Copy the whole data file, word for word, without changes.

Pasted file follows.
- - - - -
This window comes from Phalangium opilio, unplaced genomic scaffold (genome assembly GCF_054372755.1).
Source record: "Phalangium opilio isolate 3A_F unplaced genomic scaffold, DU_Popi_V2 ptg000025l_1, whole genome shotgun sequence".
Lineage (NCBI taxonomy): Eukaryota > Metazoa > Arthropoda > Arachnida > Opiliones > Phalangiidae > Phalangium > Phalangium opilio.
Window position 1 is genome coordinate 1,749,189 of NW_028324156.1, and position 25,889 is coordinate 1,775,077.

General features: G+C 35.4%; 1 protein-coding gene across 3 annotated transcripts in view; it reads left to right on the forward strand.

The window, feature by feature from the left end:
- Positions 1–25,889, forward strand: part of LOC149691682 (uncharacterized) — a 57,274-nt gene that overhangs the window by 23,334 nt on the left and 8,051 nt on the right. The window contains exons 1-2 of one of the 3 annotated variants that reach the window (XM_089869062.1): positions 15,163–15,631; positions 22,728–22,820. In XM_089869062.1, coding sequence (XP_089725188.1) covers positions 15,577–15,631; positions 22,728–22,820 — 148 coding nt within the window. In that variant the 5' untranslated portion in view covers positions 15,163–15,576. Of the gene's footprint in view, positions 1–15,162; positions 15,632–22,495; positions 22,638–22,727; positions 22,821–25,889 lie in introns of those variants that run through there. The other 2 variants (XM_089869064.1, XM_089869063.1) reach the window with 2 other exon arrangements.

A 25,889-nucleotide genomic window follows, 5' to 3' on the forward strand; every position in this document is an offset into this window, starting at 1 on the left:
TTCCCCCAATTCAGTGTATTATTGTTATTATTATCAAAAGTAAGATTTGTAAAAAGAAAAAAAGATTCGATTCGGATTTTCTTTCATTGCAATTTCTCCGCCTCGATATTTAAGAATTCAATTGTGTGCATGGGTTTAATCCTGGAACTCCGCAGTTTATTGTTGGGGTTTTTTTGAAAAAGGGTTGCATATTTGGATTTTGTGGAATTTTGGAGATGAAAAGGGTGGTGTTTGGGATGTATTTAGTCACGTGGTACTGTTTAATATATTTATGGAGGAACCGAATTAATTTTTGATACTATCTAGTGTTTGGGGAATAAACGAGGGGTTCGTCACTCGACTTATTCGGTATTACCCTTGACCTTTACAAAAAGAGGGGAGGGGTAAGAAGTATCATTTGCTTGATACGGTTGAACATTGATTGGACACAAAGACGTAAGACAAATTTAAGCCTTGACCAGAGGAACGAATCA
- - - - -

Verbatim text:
This window comes from Phalangium opilio, unplaced genomic scaffold (genome assembly GCF_054372755.1).
Source record: "Phalangium opilio isolate 3A_F unplaced genomic scaffold, DU_Popi_V2 ptg000025l_1, whole genome shotgun sequence".
Lineage (NCBI taxonomy): Eukaryota > Metazoa > Arthropoda > Arachnida > Opiliones > Phalangiidae > Phalangium > Phalangium opilio.
Window position 1 is genome coordinate 1,749,189 of NW_028324156.1, and position 25,889 is coordinate 1,775,077.

General features: G+C 35.4%; 1 protein-coding gene across 3 annotated transcripts in view; it reads left to right on the forward strand.

The window, feature by feature from the left end:
- Positions 1–25,889, forward strand: part of LOC149691682 (uncharacterized) — a 57,274-nt gene that overhangs the window by 23,334 nt on the left and 8,051 nt on the right. The window contains exons 1-2 of one of the 3 annotated variants that reach the window (XM_089869062.1): positions 15,163–15,631; positions 22,728–22,820. In XM_089869062.1, coding sequence (XP_089725188.1) covers positions 15,577–15,631; positions 22,728–22,820 — 148 coding nt within the window. In that variant the 5' untranslated portion in view covers positions 15,163–15,576. Of the gene's footprint in view, positions 1–15,162; positions 15,632–22,495; positions 22,638–22,727; positions 22,821–25,889 lie in introns of those variants that run through there. The other 2 variants (XM_089869064.1, XM_089869063.1) reach the window with 2 other exon arrangements.

A 25,889-nucleotide genomic window follows, 5' to 3' on the forward strand; every position in this document is an offset into this window, starting at 1 on the left:
TTCCCCCAATTCAGTGTATTATTGTTATTATTATCAAAAGTAAGATTTGTAAAAAGAAAAAAAGATTCGATTCGGATTTTCTTTCATTGCAATTTCTCCGCCTCGATATTTAAGAATTCAATTGTGTGCATGGGTTTAATCCTGGAACTCCGCAGTTTATTGTTGGGGTTTTTTTGAAAAAGGGTTGCATATTTGGATTTTGTGGAATTTTGGAGATGAAAAGGGTGGTGTTTGGGATGTATTTAGTCACGTGGTACTGTTTAATATATTTATGGAGGAACCGAATTAATTTTTGATACTATCTAGTGTTTGGGGAATAAACGAGGGGTTCGTCACTCGACTTATTCGGTATTACCCTTGACCTTTACAAAAAGAGGGGAGGGGTAAGAAGTATCATTTGCTTGATACGGTTGAACATTGATTGGACACAAAGACGTAAGACAAATTTAAGCCTTGACCAGAGGAACGAATCA